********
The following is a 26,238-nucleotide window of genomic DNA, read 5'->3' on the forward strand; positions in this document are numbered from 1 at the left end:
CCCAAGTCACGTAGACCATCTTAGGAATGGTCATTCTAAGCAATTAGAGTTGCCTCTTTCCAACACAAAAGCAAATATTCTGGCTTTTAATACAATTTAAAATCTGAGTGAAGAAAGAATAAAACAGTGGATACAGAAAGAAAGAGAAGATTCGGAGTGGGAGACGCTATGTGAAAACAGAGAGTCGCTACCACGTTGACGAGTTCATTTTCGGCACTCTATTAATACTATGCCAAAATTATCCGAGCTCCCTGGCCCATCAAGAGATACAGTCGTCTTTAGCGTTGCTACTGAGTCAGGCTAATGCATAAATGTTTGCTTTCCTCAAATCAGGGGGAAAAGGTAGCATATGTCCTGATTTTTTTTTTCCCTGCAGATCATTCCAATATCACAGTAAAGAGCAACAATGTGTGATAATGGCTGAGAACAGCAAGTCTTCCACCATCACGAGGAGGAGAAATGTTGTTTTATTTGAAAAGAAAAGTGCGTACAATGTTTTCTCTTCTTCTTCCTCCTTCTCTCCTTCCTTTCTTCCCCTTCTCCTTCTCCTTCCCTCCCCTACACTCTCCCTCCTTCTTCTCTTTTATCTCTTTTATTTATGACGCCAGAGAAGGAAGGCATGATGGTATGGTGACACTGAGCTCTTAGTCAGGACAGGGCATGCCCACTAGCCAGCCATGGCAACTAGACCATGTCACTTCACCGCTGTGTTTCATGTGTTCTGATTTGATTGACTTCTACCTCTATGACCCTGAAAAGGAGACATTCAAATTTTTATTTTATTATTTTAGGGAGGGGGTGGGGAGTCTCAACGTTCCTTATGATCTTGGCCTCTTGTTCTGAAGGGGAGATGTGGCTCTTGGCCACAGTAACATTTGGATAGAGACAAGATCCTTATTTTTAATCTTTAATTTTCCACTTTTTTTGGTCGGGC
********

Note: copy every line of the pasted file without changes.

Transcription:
The following is a 26,238-nucleotide window of genomic DNA, read 5'->3' on the forward strand; positions in this document are numbered from 1 at the left end:
CCCAAGTCACGTAGACCATCTTAGGAATGGTCATTCTAAGCAATTAGAGTTGCCTCTTTCCAACACAAAAGCAAATATTCTGGCTTTTAATACAATTTAAAATCTGAGTGAAGAAAGAATAAAACAGTGGATACAGAAAGAAAGAGAAGATTCGGAGTGGGAGACGCTATGTGAAAACAGAGAGTCGCTACCACGTTGACGAGTTCATTTTCGGCACTCTATTAATACTATGCCAAAATTATCCGAGCTCCCTGGCCCATCAAGAGATACAGTCGTCTTTAGCGTTGCTACTGAGTCAGGCTAATGCATAAATGTTTGCTTTCCTCAAATCAGGGGGAAAAGGTAGCATATGTCCTGATTTTTTTTTTCCCTGCAGATCATTCCAATATCACAGTAAAGAGCAACAATGTGTGATAATGGCTGAGAACAGCAAGTCTTCCACCATCACGAGGAGGAGAAATGTTGTTTTATTTGAAAAGAAAAGTGCGTACAATGTTTTCTCTTCTTCTTCCTCCTTCTCTCCTTCCTTTCTTCCCCTTCTCCTTCTCCTTCCCTCCCCTACACTCTCCCTCCTTCTTCTCTTTTATCTCTTTTATTTATGACGCCAGAGAAGGAAGGCATGATGGTATGGTGACACTGAGCTCTTAGTCAGGACAGGGCATGCCCACTAGCCAGCCATGGCAACTAGACCATGTCACTTCACCGCTGTGTTTCATGTGTTCTGATTTGATTGACTTCTACCTCTATGACCCTGAAAAGGAGACATTCAAATTTTTATTTTATTATTTTAGGGAGGGGGTGGGGAGTCTCAACGTTCCTTATGATCTTGGCCTCTTGTTCTGAAGGGGAGATGTGGCTCTTGGCCACAGTAACATTTGGATAGAGACAAGATCCTTATTTTTAATCTTTAATTTTCCACTTTTTTTGGTCGGGC